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Eur J Phys Rehabil Med. 2017 Oct 25. doi: 10.23736/S1973-9087.17.04680-9. [Epub ahead of print]

Active exergames to improve cognitive functioning in neurological disabilities: a systematic review and meta-analysis.

Author information

1
Department of Medical Sciences and Public Health, University of Cagliari, Cagliari, Italy - mura.gioia@virgilio.it.
2
Department of Medical Sciences and Public Health, University of Cagliari, Cagliari, Italy.
3
National Institute of Translational Medicine (INCT-™), Laboratory of Panic and Respiration, Institute of Psychiatry, Federal University of Rio de Janeiro (IPUB/UFRJ), Rio de Janeiro, Brazil.
4
Physical Activity Neuroscience, Physical Activity Sciences Postgraduate Program, Salgado de Oliveira University, Niterói, Brazil.
5
Department of Neurology and Psychiatry, Sapienza University, Rome, Italy.
6
Neurology Unit, S. Camillo-Forlanini Hospital, Rome, Italy.

Abstract

INTRODUCTION:

Exergames represent a way to perform physical activity through active video games, serving as potentially useful tool in the field of neurorehabilitation. However, little is known regarding the possible role of exergames in improving cognitive functions in persons suffering from neurological disabilities.

EVIDENCE ACQUISITION:

A search for relevant articles was carried out on PubMed/Medline, Scopus, PEDro, and Google Scholar. Only randomized controlled studies and non-randomized but controlled studies were retained. The following additional inclusion criteria were applied: studies focused on physical activity interventions carried out by means of exergames; populations targeted were affected by neurological disabilities; and reported results were related to cognitive outcomes. We calculated standardized mean differences (SMD) and pooled results using a random effects meta-analysis.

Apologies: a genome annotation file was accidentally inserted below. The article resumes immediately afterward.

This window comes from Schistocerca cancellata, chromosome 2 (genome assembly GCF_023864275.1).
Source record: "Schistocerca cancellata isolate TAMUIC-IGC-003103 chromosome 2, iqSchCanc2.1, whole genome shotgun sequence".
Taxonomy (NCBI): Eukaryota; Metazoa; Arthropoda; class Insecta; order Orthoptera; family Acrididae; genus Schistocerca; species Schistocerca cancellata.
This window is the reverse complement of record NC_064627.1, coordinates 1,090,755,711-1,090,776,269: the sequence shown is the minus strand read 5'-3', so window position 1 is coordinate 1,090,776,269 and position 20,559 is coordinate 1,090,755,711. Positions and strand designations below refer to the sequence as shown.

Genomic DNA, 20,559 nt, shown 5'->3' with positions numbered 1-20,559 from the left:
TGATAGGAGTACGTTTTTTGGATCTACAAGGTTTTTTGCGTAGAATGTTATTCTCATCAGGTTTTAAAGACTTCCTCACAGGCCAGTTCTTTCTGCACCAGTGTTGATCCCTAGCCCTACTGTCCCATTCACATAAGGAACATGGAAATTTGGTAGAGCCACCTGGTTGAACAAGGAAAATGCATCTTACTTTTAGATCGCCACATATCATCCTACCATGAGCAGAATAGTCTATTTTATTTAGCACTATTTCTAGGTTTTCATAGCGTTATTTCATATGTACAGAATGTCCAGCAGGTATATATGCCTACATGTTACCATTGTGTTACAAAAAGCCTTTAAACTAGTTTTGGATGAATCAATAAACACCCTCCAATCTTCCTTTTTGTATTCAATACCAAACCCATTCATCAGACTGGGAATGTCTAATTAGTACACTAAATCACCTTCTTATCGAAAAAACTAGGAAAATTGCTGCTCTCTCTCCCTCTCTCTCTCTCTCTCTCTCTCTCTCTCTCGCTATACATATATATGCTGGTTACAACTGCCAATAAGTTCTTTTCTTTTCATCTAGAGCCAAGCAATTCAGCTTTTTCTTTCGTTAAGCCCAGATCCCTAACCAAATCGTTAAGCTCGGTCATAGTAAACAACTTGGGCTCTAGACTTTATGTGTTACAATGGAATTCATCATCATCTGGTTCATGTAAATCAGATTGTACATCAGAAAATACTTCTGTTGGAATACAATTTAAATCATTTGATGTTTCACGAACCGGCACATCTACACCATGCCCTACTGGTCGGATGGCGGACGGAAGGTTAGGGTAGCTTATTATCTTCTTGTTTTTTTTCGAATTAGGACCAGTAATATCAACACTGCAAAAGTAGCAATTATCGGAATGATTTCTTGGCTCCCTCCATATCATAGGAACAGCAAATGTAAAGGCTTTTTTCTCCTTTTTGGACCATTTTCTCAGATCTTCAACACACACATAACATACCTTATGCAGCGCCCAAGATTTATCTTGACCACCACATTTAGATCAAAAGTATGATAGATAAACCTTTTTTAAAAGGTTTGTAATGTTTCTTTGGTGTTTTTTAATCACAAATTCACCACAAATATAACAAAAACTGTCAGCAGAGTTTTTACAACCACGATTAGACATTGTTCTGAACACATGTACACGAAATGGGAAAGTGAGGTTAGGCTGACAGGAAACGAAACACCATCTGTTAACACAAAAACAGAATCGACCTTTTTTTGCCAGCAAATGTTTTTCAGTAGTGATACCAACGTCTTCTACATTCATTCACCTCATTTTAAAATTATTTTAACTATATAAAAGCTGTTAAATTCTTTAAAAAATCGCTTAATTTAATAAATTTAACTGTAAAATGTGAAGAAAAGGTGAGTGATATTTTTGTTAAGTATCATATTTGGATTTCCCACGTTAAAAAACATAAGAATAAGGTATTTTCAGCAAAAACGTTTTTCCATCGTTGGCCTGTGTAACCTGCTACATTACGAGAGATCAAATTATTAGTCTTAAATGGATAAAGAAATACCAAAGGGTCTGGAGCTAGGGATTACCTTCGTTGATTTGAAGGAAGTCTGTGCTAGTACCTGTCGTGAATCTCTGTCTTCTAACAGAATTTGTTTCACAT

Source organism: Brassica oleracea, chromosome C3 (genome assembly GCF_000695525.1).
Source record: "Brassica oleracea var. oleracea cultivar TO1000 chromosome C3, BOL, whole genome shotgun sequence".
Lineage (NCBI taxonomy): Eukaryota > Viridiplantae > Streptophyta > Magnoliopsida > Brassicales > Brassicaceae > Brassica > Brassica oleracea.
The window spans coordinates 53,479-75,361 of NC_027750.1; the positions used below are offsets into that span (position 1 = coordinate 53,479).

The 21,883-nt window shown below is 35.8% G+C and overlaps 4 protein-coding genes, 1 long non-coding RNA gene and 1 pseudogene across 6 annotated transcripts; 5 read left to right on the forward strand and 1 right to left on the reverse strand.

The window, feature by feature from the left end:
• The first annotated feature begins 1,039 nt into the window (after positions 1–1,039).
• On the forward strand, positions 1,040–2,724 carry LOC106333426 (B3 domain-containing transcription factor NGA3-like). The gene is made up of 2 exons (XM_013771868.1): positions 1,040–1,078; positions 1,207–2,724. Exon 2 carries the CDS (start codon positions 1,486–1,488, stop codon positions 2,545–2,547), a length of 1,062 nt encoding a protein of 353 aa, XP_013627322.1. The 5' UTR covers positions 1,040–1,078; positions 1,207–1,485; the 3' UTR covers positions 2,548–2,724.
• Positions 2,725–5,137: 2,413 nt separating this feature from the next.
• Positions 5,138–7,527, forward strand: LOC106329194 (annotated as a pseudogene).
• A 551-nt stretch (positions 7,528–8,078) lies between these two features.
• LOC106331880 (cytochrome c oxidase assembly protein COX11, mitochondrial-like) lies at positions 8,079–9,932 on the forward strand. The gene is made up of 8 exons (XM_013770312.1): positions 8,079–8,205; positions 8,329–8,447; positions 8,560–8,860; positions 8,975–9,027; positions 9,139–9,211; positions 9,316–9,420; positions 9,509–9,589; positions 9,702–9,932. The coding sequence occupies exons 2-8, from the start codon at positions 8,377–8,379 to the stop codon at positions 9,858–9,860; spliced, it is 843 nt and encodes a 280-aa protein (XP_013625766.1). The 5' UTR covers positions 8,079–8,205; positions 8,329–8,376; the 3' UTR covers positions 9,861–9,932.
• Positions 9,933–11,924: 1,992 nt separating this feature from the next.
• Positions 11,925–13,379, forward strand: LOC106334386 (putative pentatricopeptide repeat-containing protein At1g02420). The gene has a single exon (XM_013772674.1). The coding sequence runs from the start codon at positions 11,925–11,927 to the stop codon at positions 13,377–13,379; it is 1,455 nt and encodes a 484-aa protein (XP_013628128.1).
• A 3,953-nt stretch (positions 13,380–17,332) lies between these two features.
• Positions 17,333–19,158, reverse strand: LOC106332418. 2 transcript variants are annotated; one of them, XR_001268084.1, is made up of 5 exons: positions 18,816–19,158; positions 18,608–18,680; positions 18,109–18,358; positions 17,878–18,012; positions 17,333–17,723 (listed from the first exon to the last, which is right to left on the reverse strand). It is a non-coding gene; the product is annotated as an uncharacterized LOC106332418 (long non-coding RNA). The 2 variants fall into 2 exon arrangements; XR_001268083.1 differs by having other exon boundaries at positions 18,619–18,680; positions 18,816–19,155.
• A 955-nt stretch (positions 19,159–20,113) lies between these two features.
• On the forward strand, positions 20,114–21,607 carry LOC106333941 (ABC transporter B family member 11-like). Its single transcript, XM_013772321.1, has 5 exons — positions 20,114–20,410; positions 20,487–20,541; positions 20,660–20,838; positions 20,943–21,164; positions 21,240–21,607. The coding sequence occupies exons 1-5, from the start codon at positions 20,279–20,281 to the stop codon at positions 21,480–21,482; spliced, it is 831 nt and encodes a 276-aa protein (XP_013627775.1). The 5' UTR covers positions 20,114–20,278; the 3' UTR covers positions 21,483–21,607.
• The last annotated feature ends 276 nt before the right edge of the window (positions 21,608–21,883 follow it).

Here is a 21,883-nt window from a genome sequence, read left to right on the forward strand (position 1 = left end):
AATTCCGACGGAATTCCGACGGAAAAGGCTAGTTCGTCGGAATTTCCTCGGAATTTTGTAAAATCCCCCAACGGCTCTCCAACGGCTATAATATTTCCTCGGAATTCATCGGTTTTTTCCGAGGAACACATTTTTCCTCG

EVIDENCE SYNTHESIS:

Of 520 abstracts screened, thirteen studies met the criteria to be included yielding a total of 465 participants, 233 randomized to exergames, and 232 allocated to the alternative or no intervention. The included studies varied in terms of studied populations (e.g., multiple sclerosis, post-stroke hemiparesis, Parkinson's disease, dementia, dyslexia, Down syndrome), type and duration of interventions, and cognitive outcome measures. Exergames significantly improved executive functions (SMD=0.53, p=0.005; 8 studies, n=380) and visuo-spatial perception (SMD=0.65, p<0.0001; 5 studies, n=209) when compared to the alternative or no intervention. There were no significant differences for attention (SMD=0.57, p=0.07; 7 studies, n=250) and global cognition (SMD=0.05, p=0.80; 6 studies, n=161).

CONCLUSIONS:

Exergames are a highly-flexible tool for rehabilitation of both cognitive and motor functions in adult populations suffering from various neurological disabilities and developmental neurological disorders. Additional high-quality clinical trials with larger samples and more specific cognitive outcomes are needed to corroborate these preliminary findings.

CLINICAL REHABILITATION IMPACT:

Exergames could be considered either as a supplemental treatment to conventional rehabilitation, or as strategy to extend benefits of conventional programs at home.

PMID:
29072042
DOI:
10.23736/S1973-9087.17.04680-9
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